1. Finally, if you don’t need all the RRIF income, or even some RRIF income every year, then consider contributing the cash withdrawn from your RRIF to your TFSA every year, up to your TFSA contribution limits. This way, you’ve moved tax inefficient money (tax-deferred money) from your RRIF to your TFSA to compound tax-free moving forward. The TFSA is an outstanding retirement account for longevity risk, tax-free income spending and/or estate planning “until the end”.

Let me know if you have additional questions for me, or the other Mark, happy to answer!

Thanks for your readership.

Mark S.

Related Reading:

I provided some beneficiary considerations for TFSAs, RRSPs, RRIFs and more accounts here. 

Beneficiaries for TFSAs, RRSPs, RRIFs and other key accounts

Mark McGrath and I collaborated on this post – essential reading if you have a corporation:

Taxation of investment income in a corporation

Along with my own preferred drawdown order, I highlighted a number of overlooked retirement income planning considerations here:

Overlooked retirement income and planning considerations

There are also dozens of Retirement stories and essays you can learn from there. You can also hire me on that page for my time and DIY services. 

Finally, why living off dividends in perpetuity is usually a mistake.

Disclosure and notes at the time of this post:

Mark McGrath is a Wealth Advisor with Wellington-Altus Private Wealth (WAPW).  The information contained herein is provided for informational purposes and should not be construed as financial, legal, tax or investment advice. Please consult a financial advisor and tax professional with respect to your personal financial situation and objectives. Please note that while current at the time of publication, tax rates are subject to change. WAPW is a member of the Canadian Investor Protection Fund and the Investment Industry Regulatory Organization of Canada. 

Mark Seed is a DIY investor and advocate for DIY investing in Canada. I share content on my site for general education and information purposes only – to help Canadians learn more, save more and grow more. Please review more disclaimers and related clauses here.

My name is Mark Seed - the founder, editor and owner of My Own Advisor. As my own DIY financial advisor, I'm looking to start semi-retirement soon, sooner than most. Find out how, what I did, and what you can learn to tailor your own financial independence path. Join the newsletter read by thousands each day, always FREE.

24 Responses to "Watch out for RRSP and RRIF taxation"

  1. Awesome info… wish I have found this sooner… I have a somewhat related question regarding US dividends and where to hold them.

    I am Canadian and prepping for retirement. I have an annual US financial obligation and have invested in US dividend funds to cover it. Consensus seems to be to hold these investments in an RRSP account to avoid US withholding tax which makes sense when compounding the dividend growth. However, I will be removing the dividend growth each year and want to prep for the most efficient taxation.

    From my chair, holding them in
    ==> RRSP (RRIF) obligates me to full CDN taxation but no US withholding tax.
    ==> TFSA obligates me to 15% US withholding tax on the US dollar, but that is it.
    ==> non-registered accounts. I believe the 15% US withholding tax is still in play, there is something about a foreign tax credit and the Cdn dividend tax calculation is based on the remainder or the full amount?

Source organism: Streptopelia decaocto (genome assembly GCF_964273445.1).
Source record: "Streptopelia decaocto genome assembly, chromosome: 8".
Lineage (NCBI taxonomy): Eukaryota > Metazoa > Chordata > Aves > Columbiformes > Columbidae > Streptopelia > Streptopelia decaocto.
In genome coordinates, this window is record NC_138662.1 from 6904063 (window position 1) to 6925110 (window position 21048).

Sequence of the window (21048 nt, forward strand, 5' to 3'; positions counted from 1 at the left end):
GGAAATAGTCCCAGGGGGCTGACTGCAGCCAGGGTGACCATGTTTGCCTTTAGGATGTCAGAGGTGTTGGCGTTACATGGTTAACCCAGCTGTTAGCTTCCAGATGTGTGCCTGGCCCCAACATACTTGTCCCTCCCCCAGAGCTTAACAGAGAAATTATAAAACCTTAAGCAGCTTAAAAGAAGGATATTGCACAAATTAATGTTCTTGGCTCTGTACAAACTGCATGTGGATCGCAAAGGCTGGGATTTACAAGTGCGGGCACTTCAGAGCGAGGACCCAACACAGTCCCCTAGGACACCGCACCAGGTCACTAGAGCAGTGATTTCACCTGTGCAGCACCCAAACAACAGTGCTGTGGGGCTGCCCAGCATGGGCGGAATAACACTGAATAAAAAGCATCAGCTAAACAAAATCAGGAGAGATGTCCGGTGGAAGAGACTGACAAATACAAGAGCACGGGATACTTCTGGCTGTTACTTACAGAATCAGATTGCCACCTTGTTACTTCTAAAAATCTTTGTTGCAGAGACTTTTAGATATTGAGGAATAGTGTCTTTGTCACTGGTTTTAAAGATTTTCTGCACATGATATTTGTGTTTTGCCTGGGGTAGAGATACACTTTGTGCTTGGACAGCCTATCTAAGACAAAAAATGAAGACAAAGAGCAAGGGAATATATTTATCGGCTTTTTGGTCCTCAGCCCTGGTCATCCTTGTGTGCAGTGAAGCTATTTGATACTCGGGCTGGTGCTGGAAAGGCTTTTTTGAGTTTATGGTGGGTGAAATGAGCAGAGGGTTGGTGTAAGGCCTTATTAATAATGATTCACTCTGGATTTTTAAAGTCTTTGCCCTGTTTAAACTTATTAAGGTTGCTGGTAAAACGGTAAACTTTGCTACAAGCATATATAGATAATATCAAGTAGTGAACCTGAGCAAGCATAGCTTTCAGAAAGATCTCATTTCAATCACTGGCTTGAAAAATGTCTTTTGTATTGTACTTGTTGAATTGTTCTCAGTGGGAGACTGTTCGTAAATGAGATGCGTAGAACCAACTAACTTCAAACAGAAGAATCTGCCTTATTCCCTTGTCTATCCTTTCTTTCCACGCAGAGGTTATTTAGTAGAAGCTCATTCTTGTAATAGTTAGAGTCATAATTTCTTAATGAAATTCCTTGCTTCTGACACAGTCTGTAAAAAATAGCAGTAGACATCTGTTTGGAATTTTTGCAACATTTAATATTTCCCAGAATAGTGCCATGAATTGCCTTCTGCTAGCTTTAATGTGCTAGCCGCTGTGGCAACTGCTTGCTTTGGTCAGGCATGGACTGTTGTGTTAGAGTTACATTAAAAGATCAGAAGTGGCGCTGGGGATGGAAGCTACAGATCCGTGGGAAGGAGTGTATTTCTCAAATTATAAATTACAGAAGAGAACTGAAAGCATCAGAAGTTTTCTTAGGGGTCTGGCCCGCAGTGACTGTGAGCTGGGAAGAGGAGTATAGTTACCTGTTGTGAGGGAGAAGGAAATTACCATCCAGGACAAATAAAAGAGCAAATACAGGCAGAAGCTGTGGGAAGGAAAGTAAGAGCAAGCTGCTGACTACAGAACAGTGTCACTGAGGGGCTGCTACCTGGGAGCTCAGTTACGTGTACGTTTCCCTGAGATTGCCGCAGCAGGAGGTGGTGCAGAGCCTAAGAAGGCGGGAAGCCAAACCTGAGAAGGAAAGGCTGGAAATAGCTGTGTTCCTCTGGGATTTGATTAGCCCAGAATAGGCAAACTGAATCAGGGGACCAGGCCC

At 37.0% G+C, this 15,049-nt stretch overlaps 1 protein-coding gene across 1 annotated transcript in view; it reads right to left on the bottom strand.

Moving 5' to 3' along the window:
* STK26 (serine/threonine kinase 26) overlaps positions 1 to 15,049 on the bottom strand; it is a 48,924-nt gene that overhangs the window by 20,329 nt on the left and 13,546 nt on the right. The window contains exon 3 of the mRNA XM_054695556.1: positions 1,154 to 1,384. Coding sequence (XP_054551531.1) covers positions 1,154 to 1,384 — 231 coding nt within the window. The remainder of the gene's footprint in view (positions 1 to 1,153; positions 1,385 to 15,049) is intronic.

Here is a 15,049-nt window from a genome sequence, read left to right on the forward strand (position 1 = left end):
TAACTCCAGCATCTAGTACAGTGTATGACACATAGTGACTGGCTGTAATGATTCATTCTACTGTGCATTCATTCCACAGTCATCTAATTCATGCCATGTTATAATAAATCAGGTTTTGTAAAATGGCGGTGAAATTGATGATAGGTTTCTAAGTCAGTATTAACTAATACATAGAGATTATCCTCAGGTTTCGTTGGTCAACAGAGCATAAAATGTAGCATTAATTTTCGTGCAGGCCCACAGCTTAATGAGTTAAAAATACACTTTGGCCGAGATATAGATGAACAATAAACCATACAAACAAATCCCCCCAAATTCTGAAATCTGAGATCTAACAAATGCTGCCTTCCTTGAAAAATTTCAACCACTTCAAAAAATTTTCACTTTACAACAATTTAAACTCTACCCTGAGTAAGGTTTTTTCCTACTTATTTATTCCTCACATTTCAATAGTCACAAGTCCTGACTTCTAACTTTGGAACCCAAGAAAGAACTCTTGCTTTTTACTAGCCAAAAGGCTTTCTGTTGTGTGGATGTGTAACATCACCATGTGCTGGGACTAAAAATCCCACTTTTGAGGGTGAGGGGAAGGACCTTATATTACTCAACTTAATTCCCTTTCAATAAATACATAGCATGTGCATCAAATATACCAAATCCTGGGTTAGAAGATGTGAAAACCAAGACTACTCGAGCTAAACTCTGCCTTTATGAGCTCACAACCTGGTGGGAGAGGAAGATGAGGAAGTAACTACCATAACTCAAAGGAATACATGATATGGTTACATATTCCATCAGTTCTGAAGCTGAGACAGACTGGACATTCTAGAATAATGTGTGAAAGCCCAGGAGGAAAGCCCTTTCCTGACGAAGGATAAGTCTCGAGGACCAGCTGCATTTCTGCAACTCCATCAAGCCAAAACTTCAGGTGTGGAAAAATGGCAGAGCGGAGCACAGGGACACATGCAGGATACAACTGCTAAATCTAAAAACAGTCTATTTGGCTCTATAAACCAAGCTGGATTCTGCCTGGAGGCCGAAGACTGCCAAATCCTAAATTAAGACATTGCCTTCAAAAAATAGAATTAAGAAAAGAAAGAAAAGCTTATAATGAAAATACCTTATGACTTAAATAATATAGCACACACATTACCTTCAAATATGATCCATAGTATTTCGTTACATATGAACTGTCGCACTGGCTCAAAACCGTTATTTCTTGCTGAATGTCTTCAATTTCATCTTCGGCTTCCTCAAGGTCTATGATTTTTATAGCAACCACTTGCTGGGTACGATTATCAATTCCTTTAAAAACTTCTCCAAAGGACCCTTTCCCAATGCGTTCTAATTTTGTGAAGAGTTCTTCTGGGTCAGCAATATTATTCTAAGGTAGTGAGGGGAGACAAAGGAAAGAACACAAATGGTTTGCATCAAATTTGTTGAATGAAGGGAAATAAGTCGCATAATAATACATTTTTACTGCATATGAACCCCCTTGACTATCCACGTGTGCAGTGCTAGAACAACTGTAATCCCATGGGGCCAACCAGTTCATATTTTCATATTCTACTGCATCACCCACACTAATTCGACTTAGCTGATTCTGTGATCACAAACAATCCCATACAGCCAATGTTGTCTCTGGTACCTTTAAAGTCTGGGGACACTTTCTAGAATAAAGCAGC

It seems that the TFSA is still the best vehicle as long as your income tax liability is not quite low, not to mention makes tax time a lot simpler. Any insights you have would be great.

    1. Jayne, happy to chat. 🙂

      I wish you would have found my site sooner as well!


      1. RRSP/RRIF, LIRA/LIF = U.S. stocks or ETFs since no withholding taxes but that doesn’t mean those are the best long-term returns. You never know….historically, great spot for U.S. stocks and ETFs.

      2. “TFSA obligates me to 15% US withholding tax on the US dollar, but that is it.”


      3. Non-Reg. “I believe the 15% US withholding tax is still in play, there is something about a foreign tax credit and the Cdn dividend tax calculation is based on the remainder or the full amount?”

      Yup, witholding is recoverable.

      If you have investments outside of your registered accounts, your first choices should be

      A. Canadian dividend-paying stocks OR
      B. ETFs holding Canadian dividend-paying stocks OR
      C. Stocks or ETFs where the majority of the return is in capital gains.

      I love the TFSA. Own income and growth there as you wish :))

  2. Thank you for the very in depth coverage of this topic. Regarding withholding tax from a RRIF withdrawal, I just want to close the loop on the following statement (stated about RRSP but applies to RRIFs as well)

    …. If you’re in the 29.65% tax bracket, your total taxes owing on that withdrawal would be ($6,000 x 29.65%) = $1,779 – of which you’ve only paid $1,200. That means you’ll owe another $579 in taxes for the year.

    I expect that if the opposite was true, meaning your withholding tax for the RRIF withdrawal was over your overall tax burden, that the overpayment would be refunded. I can find no information to verify this statement.

    thanks, Jayne

    1. Hey Jayne,

      Recall RRSP withholding tax differs from RRIF.

      RRSP – Withholding Rates
      Use the following withholding rates for lump-sum payments:

      10% (5% for Quebec) on amounts up to $5,000
      20% (10% for Quebec) on amounts over $10,000
      30% (15% for Quebec) on amounts over $15,000

      Source: CRA.